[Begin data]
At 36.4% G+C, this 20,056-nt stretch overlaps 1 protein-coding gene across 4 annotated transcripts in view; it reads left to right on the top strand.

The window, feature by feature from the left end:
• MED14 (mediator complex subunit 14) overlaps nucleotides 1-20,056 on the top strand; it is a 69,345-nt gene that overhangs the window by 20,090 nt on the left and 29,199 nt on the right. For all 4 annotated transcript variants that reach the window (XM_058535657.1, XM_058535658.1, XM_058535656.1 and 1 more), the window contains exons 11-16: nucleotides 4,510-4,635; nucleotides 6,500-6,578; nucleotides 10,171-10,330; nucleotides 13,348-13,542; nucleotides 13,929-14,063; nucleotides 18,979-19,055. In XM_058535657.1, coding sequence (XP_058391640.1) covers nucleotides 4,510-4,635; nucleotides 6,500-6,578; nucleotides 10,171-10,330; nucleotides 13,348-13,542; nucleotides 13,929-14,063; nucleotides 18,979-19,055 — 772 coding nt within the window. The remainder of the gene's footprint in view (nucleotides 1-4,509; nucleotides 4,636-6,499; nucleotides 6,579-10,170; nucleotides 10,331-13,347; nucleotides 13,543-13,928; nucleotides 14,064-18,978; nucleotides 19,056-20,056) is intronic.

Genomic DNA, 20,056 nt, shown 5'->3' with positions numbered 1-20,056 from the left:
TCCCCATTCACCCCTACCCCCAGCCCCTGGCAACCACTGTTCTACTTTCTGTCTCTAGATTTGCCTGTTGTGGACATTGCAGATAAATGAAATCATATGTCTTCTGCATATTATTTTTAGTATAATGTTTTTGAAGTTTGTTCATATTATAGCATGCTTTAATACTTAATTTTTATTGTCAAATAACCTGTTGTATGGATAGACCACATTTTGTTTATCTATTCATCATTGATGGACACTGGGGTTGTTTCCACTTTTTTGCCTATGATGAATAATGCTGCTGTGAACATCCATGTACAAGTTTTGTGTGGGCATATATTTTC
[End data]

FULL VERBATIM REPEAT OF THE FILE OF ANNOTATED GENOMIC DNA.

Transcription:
At 36.4% G+C, this 20,056-nt stretch overlaps 1 protein-coding gene across 4 annotated transcripts in view; it reads left to right on the top strand.

The window, feature by feature from the left end:
• MED14 (mediator complex subunit 14) overlaps nucleotides 1-20,056 on the top strand; it is a 69,345-nt gene that overhangs the window by 20,090 nt on the left and 29,199 nt on the right. For all 4 annotated transcript variants that reach the window (XM_058535657.1, XM_058535658.1, XM_058535656.1 and 1 more), the window contains exons 11-16: nucleotides 4,510-4,635; nucleotides 6,500-6,578; nucleotides 10,171-10,330; nucleotides 13,348-13,542; nucleotides 13,929-14,063; nucleotides 18,979-19,055. In XM_058535657.1, coding sequence (XP_058391640.1) covers nucleotides 4,510-4,635; nucleotides 6,500-6,578; nucleotides 10,171-10,330; nucleotides 13,348-13,542; nucleotides 13,929-14,063; nucleotides 18,979-19,055 — 772 coding nt within the window. The remainder of the gene's footprint in view (nucleotides 1-4,509; nucleotides 4,636-6,499; nucleotides 6,579-10,170; nucleotides 10,331-13,347; nucleotides 13,543-13,928; nucleotides 14,064-18,978; nucleotides 19,056-20,056) is intronic.

Genomic DNA, 20,056 nt, shown 5'->3' with positions numbered 1-20,056 from the left:
TCCCCATTCACCCCTACCCCCAGCCCCTGGCAACCACTGTTCTACTTTCTGTCTCTAGATTTGCCTGTTGTGGACATTGCAGATAAATGAAATCATATGTCTTCTGCATATTATTTTTAGTATAATGTTTTTGAAGTTTGTTCATATTATAGCATGCTTTAATACTTAATTTTTATTGTCAAATAACCTGTTGTATGGATAGACCACATTTTGTTTATCTATTCATCATTGATGGACACTGGGGTTGTTTCCACTTTTTTGCCTATGATGAATAATGCTGCTGTGAACATCCATGTACAAGTTTTGTGTGGGCATATATTTTC